Drive-By Pies: Local Reading Resident On Her Brookline Based Pie Shop

It all started with the sudden closure of her previous bakery, in 2018. 

“I owned a bakery called BakerBaker in West Roxbury with an old neighbor of mine, for about five years. She had owned restaurants in the past, so she handled the money, whereas I focused on baking and handling that part of the business. And then, in October of 2018, my partner decided she wanted to close. It was right before Thanksgiving, and I had customers contacting me asking ‘What about Thanksgiving? What about my pies for Thanksgiving?’ said Fran Kolenik, Reading resident and owner of Drive-By Pies in Brookline. 

An Apple Pie from Drive-By Pies. Photo Courtesy of Drive-By Pies. 

In a spur of the moment decision, Kolenik decided to bring home one oven and one freezer from BakerBaker, setting them up on the back porch of her home on Mineral Street. 

“My first thought was ‘Maybe I can get a food truck, and I’ll just do drive-by pies.’ So for that Thanksgiving, I just baked out of my house, and made about 250 pies that I delivered down to West Roxbury all the way up to Peabody” said Kolenik. 

In the early days, Kolenik did all the baking in her house, and carried out deliveries using her own car. Four months and hundreds of pie deliveries later, Kolenik decided she needed to find a different venue. 

“That February, I decided I had to get out of my house. I thought of trying to open a food truck, but, for that, you still have to have a commercial kitchen, and that ended up to be more expensive than paying rent somewhere else. So, I reached out to a friend who made wedding cakes in Brookline, asking if I could use her kitchen to bake out of. And she said, ‘I want to retire, but you can buy out and take over my lease if you want.’ And so I said ‘Sure!”

Kolenik took out a loan against her house and opened Drive-By Pies that April, the name taking inspiration from those early days of making house deliveries. And just like that, she was off, having to teach herself the ins and outs of running a business from the ground up. In building her new menu, Kolenik found herself drawn to items that she loved making, the clear winner being pies.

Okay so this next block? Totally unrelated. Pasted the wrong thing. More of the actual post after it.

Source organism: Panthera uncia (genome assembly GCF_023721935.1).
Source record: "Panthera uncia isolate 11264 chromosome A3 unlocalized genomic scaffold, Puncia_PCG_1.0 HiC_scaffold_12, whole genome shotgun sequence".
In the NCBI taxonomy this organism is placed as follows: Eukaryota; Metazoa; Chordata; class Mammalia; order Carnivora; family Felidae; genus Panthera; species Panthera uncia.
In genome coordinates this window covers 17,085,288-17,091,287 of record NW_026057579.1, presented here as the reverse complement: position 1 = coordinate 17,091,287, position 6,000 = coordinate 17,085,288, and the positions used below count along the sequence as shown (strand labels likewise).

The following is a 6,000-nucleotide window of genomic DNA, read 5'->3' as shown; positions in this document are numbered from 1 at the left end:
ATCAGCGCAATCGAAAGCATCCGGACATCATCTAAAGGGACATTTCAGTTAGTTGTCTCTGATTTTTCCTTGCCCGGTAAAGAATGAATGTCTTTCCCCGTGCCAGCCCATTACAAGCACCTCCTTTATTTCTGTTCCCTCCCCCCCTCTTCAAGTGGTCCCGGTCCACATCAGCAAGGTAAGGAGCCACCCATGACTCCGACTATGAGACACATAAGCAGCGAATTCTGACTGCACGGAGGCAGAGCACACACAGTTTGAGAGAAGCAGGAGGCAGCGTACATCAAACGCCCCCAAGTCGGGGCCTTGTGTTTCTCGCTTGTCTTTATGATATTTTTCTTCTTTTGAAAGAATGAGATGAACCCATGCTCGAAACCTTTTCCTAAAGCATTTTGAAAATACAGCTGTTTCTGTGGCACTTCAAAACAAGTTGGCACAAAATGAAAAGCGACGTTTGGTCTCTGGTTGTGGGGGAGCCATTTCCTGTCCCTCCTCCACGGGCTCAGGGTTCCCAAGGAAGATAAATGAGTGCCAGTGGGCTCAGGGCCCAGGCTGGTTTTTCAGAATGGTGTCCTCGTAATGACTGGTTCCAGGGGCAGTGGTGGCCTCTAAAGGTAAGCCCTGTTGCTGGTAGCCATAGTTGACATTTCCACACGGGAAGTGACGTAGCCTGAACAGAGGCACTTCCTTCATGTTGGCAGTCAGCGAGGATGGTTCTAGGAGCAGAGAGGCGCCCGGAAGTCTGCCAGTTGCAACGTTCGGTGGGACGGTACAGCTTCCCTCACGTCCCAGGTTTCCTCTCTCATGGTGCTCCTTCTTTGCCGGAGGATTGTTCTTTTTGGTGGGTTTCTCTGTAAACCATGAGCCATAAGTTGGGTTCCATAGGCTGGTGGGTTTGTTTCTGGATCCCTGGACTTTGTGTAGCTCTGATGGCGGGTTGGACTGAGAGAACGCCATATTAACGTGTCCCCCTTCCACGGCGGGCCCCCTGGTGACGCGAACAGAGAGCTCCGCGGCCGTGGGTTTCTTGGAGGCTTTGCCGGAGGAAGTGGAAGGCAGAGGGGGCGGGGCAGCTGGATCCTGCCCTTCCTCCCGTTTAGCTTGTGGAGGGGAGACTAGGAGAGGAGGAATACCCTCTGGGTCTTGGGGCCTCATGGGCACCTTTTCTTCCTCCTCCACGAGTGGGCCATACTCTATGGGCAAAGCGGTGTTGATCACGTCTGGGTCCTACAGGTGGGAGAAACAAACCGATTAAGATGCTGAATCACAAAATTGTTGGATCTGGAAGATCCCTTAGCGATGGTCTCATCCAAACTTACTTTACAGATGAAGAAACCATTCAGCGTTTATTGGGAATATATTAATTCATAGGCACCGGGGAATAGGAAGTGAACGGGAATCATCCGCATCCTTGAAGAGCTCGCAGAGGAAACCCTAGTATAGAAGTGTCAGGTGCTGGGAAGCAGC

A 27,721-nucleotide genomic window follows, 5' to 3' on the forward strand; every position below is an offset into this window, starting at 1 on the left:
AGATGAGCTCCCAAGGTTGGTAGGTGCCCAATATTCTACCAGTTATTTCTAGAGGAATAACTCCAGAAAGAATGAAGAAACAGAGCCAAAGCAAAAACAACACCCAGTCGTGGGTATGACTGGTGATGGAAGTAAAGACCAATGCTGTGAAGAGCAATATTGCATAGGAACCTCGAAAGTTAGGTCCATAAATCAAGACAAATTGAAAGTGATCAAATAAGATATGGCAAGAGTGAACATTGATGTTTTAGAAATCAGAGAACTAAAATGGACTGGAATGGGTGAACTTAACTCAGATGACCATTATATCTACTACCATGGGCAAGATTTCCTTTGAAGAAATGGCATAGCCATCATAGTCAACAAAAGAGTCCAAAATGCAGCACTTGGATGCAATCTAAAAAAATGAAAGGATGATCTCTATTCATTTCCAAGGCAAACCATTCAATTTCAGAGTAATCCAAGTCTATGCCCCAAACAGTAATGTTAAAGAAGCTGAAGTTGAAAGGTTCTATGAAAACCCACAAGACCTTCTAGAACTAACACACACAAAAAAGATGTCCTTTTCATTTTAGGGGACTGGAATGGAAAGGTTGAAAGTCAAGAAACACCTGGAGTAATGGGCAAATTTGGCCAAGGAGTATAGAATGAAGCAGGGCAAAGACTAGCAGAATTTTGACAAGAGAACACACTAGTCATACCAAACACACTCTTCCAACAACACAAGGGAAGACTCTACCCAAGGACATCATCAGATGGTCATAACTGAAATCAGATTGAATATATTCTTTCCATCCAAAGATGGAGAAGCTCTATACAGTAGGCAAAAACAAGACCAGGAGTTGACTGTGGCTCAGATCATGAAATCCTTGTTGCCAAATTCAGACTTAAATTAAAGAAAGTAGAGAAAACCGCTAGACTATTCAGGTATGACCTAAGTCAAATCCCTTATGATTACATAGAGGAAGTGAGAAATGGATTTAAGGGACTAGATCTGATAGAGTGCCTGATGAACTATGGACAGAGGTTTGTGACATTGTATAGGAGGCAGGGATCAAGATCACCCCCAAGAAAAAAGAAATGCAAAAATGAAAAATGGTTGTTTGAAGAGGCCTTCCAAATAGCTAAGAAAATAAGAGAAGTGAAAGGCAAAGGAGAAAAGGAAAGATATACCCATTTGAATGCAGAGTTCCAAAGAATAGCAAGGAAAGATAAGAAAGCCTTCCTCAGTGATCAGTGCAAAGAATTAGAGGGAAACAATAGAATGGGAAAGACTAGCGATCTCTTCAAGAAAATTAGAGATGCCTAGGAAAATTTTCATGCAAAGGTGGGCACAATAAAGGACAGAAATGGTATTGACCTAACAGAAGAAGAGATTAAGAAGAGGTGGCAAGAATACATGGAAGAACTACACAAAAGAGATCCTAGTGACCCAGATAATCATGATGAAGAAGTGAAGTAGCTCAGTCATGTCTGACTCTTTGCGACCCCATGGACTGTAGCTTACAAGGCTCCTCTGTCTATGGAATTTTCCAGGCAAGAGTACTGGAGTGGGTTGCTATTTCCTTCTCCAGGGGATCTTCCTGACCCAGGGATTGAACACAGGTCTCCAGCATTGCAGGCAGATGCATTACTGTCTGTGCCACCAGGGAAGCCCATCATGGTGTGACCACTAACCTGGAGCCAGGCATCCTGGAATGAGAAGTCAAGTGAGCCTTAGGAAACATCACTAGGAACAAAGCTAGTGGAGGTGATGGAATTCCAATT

A Chocolate Cream Pie sold at Drive-By Pies. Photo Courtesy of Drive-By Pies. 

“When I was at the first bakery, I found that I hated doing cakes. I didn’t think I was very good at them. So I said to someone that I was working with at BakerBaker, that at my next place, it was just going to be all pies” said Kolenik. 

Kolenik says that the success of Drive-By Pies is thanks in part to her experience at BakerBaker. 

“I learned a lot from the first time around with BakerBaker, and so I knew what sold and what didn’t. So where this was originally going to be all pies, I have actually slowly added in all the stuff that my other bakery did. So now we do breakfast, lunch, bars and cookies and all sorts of stuff” said Kolenik. 

For Kolenik, the driving force for her business has always been community. In her early delivery days, Kolenik found herself missing the everyday interactions with her customers and the community that comes with having a brick and mortar storefront.

“I think that’s what drove me to go back to brick and mortar. There are a lot of people who only do farmer’s markets, and there’s a lot to be said for that because you don’t have overhead and bills. But I found, when I was delivering, I wasn’t really talking to people, and I missed that kind of day-to-day seeing of everyone. I love making new stuff for them and hearing their feedback” said Kolenik.